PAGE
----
US MQ-9 Predator Drones Waging Most Airstrikes in Syria as Middle East Violence Spikes

An MQ-9 Reaper flies over the Nevada Test and Training Range
An MQ-9 Reaper remotely piloted aircraft flies over the Nevada Test and Training Range and performs live-fire exercises. (U.S. Air Force photo by Airman 1st Class Victoria Nuzzi)

The MQ-9 Predator drone, widely known for its intelligence collection and precision strikes against terrorist targets across the Middle East and Afghanistan, has been carrying out the majority of airstrikes in Syria over the last several months.

The drone strikes have continued as the region has been roiled by factional violence in recent months and amid heightened attacks and tensions caused by the Israel-Hamas war. U.S. Air Forces Central Command, or AFCENT, told the Predator drone "conducts the vast majority of air-to-ground counter-violent extremist organization airstrikes in the region."

The heavy use of MQ-9 drones -- widely referred to as Reaper drones when armed with weapons -- signals that American forces in the region are still focused on counterterrorism operations in Syria amid a surge in violence across the Middle East. There have been 38 drone and rocket attacks on bases housing U.S. troops since mid-October, with a spike of eight attacks just over the weekend.

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After Israel declared war on the Palestinian militant group Hamas over its bloody attack on civilians last month, the U.S. has bolstered its forces across the region to include additional air assets, troops and aircraft carriers, as well as an Ohio-class submarine. U.S. Central Command announced the submarine entered the area of operations on Nov. 5.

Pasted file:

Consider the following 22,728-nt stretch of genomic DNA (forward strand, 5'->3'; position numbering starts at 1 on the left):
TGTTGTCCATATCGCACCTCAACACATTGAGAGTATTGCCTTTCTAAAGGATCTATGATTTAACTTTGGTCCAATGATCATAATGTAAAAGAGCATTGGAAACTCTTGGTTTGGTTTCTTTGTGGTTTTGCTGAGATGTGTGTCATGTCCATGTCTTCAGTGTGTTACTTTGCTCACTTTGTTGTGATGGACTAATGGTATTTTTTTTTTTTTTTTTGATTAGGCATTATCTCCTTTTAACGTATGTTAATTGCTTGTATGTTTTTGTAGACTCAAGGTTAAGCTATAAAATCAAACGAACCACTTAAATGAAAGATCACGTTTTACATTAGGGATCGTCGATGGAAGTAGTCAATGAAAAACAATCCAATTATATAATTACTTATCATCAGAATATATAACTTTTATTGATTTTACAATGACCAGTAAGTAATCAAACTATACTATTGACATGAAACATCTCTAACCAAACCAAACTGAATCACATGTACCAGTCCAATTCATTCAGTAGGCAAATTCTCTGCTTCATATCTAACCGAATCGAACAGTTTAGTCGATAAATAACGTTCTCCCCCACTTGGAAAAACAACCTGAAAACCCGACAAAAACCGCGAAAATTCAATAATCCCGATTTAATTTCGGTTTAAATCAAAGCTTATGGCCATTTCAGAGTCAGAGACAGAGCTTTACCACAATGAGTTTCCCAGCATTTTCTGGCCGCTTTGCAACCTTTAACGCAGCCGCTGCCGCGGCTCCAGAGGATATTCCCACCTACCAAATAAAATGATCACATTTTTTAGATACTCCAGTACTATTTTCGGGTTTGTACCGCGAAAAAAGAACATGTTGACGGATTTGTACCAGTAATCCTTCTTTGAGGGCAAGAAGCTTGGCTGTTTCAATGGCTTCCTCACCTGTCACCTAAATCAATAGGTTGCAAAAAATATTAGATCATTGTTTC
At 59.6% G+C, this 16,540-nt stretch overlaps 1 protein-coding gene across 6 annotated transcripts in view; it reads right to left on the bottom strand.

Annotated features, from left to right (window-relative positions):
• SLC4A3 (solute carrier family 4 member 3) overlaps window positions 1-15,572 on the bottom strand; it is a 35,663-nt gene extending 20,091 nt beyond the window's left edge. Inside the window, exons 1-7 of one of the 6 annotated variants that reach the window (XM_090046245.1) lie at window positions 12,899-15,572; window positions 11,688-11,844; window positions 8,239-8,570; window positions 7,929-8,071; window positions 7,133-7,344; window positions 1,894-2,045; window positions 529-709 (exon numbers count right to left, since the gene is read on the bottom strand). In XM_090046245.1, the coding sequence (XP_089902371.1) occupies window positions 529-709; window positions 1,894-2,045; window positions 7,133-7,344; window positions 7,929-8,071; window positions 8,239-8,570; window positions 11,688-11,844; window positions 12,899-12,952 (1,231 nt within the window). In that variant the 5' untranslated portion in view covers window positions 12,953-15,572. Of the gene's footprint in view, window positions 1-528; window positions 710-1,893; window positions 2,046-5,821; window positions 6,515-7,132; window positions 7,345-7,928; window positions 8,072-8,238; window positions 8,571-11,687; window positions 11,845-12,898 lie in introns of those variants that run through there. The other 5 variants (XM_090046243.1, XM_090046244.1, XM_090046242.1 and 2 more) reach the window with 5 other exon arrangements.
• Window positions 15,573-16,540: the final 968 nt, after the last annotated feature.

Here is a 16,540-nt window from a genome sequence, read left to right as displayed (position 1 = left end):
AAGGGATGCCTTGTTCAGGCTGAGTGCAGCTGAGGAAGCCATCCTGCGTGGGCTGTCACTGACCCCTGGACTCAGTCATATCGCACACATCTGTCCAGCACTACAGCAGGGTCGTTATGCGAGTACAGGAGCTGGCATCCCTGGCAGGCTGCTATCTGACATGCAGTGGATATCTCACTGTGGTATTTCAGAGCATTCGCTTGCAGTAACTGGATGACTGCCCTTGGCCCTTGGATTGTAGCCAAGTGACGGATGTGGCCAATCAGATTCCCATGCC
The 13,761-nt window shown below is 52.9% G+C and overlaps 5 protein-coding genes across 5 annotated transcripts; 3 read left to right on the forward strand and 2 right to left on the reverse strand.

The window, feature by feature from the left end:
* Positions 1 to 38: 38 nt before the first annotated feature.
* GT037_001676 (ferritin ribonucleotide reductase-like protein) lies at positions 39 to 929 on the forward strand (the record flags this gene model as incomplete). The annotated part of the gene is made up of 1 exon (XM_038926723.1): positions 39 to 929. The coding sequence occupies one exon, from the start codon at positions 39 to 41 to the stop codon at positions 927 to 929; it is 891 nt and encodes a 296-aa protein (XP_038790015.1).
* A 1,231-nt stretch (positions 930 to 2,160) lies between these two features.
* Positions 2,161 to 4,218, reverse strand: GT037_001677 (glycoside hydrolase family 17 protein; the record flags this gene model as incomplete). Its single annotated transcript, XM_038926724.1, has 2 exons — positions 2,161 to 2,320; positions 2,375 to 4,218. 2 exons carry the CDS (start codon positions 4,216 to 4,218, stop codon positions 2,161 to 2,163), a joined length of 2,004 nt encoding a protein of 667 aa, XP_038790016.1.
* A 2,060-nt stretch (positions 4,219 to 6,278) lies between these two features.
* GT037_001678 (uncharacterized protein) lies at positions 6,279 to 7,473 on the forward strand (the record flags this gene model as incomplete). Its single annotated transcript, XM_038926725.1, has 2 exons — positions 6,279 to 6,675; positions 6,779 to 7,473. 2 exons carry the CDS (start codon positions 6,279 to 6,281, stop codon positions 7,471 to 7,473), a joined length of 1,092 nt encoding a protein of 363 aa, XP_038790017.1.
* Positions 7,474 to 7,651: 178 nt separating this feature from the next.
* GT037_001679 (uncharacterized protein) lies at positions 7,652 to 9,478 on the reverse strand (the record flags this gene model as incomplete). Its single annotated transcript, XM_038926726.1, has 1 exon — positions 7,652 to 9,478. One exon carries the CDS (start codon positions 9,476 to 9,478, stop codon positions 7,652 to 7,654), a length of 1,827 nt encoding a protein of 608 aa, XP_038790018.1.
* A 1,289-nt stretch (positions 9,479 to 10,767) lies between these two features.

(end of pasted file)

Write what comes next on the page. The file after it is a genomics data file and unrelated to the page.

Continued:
U.S. F-16 Fighting Falcons struck two facilities in Abu Kamal, Syria, on Oct. 27 in response to rocket and drone attacks by Iran-backed militias targeting U.S. troops across Iraq and Syria. There was also the downing of a Turkish drone in Syria by U.S. F-16s last month.

But U.S. drones also appear to be doing much of the work.

AFCENT could not provide strike data to, citing operational security. The last publicly available airpower summary was posted by AFCENT in December 2021. The strike roll-ups provide a glimpse into the level of violence across the region.

"U.S. and coalition forces fly 24/7 in the region to support and defend ground forces conducting U.S. Central Command's Defeat-ISIS mission. These air operations often consist of intelligence collection, close air support, defensive counter-air, and offensive air-to-ground operations," Capt. Daniel de La Fé, an AFCENT spokesman, told

In March, The Associated Press reported that the U.S. had roughly 900 troops in northeast Syria running missions against the Islamic State terrorist group, known as ISIS, and supporting a local partner force known as the Syrian Democratic Forces, or SDF.

But the Pentagon has since flexed hundreds of additional American troops to the U.S. Central Command area of operations to bolster force protection following the Hamas attack on Israel and in an effort to counter attacks by Iran-backed militias in Iraq and Syria.

Additional air assets to include F-16s, A-10 Thunderbolt IIs and F-15E Strike Eagles have also arrived in the region.

Moreover, on Nov. 3, the Navy announced it conducted a massive display of power with dual-carrier operations in the Eastern Mediterranean involving the USS Gerald R. Ford and the USS Dwight D. Eisenhower, as a show of force to deter aggression in the region.